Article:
Are you a marketer or a magician?

Seth Godin says don't be an entrepreneur - be this instead.

Are you a marketer or a magician?


The guru of corporate myth-making says that to make magic in marketing, you need to do these 3 simple things.

Many business owners and marketers position themselves as entrepreneurs — risk-takers who put it all on the table to bring that new venture to market.

But Seth Godin, master marketer and guru of corporate myth-making, says this is not the only way to make an impact.

In his 2012 book, The Icarus Deception, he makes the case that the best marketing comes from the mind of what he calls the impresario.

This rare breed consists of artists, creators, and tellers of tall tales who make order out of chaos and do it with the skill of a craftsman and the showmanship of a magician.

Here's what it takes.

Don't wait for permission

The impresario is a pathfinder. She’s the person who figures out what to do next—and then does it. She improvises.

— Seth Godin, The Icarus Deception

See an opportunity? Act on it.

Godin says impresarios don't wait for permission. They have a vision and they carry it out at all costs.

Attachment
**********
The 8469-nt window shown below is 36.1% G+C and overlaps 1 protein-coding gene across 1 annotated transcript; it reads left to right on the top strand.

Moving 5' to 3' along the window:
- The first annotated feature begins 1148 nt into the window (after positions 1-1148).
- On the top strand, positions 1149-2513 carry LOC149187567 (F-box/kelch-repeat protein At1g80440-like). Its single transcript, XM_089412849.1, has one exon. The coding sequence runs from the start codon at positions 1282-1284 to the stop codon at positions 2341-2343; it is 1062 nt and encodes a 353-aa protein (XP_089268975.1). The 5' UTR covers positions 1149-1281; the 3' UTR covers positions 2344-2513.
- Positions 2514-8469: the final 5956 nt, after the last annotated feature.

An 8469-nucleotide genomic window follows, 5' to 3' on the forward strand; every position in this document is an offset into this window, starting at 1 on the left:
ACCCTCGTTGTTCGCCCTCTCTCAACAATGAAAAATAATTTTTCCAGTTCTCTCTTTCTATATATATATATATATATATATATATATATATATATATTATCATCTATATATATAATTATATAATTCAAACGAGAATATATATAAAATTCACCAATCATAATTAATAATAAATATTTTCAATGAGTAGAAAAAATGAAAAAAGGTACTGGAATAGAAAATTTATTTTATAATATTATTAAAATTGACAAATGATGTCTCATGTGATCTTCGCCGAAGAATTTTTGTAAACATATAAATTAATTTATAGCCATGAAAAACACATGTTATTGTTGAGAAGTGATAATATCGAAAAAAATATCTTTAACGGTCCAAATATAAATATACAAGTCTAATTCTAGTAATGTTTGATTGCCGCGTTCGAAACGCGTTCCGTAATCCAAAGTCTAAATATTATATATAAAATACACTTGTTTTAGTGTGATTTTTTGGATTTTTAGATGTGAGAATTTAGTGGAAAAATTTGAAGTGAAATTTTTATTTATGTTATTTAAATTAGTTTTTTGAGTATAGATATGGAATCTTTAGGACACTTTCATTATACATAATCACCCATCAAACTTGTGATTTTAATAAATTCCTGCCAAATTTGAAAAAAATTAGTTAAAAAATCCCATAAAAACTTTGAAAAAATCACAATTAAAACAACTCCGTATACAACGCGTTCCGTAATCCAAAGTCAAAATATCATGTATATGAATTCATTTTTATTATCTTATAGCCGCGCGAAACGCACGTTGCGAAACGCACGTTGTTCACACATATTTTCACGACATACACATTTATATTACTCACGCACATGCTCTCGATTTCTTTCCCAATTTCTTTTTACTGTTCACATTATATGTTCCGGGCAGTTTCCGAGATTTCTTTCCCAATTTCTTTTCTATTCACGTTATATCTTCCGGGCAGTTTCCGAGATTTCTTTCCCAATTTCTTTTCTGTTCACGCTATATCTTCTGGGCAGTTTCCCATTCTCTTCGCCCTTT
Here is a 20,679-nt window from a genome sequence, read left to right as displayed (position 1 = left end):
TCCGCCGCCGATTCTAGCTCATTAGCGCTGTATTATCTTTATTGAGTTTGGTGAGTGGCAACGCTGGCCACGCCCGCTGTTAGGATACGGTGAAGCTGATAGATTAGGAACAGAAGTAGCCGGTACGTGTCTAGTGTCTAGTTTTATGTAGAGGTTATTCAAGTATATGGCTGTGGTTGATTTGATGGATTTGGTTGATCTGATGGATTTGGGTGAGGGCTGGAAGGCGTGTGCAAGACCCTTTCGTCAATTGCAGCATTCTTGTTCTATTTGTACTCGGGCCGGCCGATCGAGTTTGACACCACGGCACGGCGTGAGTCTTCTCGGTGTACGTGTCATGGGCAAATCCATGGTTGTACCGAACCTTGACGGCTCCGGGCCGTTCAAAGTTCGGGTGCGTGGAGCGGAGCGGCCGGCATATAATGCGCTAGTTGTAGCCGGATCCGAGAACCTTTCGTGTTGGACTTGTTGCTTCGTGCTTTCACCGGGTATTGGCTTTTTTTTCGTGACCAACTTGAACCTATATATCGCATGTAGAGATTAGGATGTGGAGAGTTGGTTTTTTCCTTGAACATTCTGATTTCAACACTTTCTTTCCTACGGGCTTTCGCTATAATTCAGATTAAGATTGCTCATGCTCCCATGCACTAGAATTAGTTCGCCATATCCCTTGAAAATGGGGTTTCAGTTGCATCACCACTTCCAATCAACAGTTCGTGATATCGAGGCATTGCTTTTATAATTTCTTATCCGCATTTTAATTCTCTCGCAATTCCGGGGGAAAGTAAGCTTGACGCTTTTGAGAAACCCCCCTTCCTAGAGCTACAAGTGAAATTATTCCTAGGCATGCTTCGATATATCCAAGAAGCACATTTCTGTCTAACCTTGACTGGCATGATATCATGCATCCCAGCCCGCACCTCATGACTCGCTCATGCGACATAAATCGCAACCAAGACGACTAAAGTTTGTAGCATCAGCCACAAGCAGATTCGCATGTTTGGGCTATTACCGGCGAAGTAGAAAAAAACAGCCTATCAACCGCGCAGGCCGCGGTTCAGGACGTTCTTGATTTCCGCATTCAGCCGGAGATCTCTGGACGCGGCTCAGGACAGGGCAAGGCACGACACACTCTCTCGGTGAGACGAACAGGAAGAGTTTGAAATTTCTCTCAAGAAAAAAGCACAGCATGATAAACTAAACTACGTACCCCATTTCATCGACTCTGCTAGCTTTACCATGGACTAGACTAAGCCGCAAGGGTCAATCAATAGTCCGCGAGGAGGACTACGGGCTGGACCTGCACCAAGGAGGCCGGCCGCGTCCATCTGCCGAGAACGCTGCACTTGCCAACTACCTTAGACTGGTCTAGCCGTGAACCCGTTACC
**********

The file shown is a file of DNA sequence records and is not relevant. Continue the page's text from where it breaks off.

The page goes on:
Find unique ways to reach people

The junior partner who takes initiative to start a weekly conference series or the cello player who organizes an annual music festival—these are impresarios without a business plan or a board of directors.

— Seth Godin, The Icarus Deception

Impresarios often do things above their pay grade and outside their repretoire.

They want results and are willing to ask for the reward after they get them.

Make magic from the mundane

The cog waits for instructions. The entrepreneur often needs an exit in sight. But the impresario takes what’s available and makes magic.

— Seth Godin, The Icarus Deception

It's not about having the right resources or waiting for the right time.

The impresario acts now with whatever's available.

When Coss Marte started offering workout sessions in the park, he had no clue his business would grow to $2 million dollars per year.

But he kept at it, finding new and unique ways to reach his customers.

When I set out to publish a book, I had no clue what it would take.

But I made do with what I had, making the budget up and finding the necessary resources as I went through the process.

It's this kind of creative spirit wrapped up in a business suit that makes us impresarios. It's a willingness to put yourself out there, treat your work like an artist, and grab every opportunity by the horns.

The only question that remains is...

Do you have what it takes?


P.S. Don't walk away empty-handed

Above the Fold is a newsletter about the power of marketing. Every week I'll send you stories just like these on the art and craft of corporate myth-making.

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